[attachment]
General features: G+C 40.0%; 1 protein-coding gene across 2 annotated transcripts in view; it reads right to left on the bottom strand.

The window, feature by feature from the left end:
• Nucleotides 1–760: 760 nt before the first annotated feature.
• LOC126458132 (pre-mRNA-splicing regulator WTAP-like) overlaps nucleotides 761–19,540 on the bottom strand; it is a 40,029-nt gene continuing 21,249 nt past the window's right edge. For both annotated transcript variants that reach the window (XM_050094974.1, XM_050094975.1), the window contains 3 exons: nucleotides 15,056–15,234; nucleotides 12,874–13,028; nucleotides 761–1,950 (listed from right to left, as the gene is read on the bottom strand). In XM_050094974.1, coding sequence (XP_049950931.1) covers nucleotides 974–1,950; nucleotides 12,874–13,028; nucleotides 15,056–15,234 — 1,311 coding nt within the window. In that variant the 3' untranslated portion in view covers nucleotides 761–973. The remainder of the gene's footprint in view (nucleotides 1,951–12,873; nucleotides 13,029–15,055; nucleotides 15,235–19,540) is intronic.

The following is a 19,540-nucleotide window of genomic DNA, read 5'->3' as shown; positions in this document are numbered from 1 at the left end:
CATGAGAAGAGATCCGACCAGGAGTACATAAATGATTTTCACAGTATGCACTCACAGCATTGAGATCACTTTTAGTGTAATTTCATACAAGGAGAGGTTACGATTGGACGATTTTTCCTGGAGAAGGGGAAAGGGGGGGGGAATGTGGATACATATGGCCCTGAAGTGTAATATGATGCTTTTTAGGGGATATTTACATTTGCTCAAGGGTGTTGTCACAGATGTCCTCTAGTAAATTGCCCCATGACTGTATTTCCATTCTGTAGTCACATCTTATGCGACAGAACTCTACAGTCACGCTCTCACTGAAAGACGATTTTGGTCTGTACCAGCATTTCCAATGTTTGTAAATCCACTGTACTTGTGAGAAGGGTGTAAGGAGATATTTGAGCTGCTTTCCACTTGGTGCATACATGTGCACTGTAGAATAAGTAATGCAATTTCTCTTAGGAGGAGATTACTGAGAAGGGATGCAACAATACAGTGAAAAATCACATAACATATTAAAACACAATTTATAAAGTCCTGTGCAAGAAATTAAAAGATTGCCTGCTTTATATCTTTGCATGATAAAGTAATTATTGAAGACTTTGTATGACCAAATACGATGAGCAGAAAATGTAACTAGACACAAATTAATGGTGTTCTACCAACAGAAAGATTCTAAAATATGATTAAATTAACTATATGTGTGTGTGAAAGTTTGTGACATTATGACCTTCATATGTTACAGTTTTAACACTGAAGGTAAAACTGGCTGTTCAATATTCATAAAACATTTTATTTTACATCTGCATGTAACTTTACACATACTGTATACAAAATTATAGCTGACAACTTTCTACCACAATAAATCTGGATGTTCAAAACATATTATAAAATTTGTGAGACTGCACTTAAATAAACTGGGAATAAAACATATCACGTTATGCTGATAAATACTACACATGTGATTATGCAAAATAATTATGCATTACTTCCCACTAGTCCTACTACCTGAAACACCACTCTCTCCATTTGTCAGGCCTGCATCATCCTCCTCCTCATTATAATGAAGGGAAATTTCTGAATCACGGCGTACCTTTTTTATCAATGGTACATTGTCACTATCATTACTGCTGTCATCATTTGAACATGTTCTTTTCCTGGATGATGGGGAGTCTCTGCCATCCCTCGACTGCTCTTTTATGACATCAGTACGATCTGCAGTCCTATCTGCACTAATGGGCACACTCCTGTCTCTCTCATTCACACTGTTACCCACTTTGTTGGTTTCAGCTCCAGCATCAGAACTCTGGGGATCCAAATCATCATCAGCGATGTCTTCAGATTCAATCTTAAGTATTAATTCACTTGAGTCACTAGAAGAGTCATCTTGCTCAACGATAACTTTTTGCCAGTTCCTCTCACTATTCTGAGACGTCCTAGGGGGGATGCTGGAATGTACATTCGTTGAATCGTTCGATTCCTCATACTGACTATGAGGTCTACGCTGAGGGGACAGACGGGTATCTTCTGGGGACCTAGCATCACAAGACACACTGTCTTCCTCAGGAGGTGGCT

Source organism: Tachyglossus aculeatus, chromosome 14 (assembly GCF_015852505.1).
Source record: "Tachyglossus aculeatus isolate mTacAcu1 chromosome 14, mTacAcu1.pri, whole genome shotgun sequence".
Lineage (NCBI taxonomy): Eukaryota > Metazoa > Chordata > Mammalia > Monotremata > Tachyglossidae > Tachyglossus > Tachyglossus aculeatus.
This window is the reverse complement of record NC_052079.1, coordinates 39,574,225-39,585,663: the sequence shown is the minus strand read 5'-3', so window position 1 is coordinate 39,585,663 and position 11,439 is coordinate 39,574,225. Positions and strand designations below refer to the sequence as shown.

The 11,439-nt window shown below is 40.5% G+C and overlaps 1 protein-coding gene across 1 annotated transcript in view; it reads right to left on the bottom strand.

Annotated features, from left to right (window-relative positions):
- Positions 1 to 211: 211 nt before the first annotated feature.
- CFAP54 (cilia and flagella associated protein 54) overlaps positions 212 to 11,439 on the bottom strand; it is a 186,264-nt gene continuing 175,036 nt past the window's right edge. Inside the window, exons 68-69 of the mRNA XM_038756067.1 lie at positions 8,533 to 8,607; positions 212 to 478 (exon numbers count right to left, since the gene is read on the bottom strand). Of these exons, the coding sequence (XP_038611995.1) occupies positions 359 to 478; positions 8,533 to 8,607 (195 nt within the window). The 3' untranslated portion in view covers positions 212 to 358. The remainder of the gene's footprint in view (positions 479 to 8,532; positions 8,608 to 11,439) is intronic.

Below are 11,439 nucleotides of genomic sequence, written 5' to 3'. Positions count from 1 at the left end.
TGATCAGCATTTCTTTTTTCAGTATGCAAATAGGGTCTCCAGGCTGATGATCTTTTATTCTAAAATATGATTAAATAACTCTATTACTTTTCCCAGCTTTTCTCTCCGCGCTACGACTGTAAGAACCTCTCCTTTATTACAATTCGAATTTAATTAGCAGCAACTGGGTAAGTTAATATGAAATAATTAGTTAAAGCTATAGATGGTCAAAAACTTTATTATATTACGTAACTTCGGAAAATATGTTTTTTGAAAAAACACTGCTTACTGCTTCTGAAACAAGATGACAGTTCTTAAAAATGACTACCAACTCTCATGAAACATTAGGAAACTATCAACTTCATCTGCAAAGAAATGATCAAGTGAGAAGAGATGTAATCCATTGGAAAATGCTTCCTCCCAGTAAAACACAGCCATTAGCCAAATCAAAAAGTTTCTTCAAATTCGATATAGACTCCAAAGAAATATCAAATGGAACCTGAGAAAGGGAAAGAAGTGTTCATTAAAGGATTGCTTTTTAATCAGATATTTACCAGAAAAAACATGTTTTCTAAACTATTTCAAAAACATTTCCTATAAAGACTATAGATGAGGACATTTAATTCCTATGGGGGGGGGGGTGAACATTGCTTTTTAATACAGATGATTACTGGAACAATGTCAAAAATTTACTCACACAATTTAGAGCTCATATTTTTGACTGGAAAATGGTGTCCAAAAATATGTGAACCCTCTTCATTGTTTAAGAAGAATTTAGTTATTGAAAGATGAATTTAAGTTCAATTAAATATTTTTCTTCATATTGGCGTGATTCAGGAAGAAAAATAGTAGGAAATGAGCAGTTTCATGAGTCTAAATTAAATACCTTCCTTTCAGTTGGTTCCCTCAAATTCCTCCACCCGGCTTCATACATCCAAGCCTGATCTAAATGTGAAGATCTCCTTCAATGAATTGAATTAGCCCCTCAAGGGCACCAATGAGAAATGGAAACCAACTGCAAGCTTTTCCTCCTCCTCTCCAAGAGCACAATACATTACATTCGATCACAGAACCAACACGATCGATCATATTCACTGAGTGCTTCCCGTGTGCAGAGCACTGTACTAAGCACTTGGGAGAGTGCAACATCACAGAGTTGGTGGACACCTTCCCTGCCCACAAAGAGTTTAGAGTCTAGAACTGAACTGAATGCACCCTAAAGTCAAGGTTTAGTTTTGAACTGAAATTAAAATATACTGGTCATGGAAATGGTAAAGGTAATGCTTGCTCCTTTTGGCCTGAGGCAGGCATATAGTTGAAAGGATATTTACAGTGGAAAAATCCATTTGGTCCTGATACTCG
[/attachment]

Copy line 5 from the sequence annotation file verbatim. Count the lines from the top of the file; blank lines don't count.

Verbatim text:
The following is a 19,540-nucleotide window of genomic DNA, read 5'->3' as shown; positions in this document are numbered from 1 at the left end: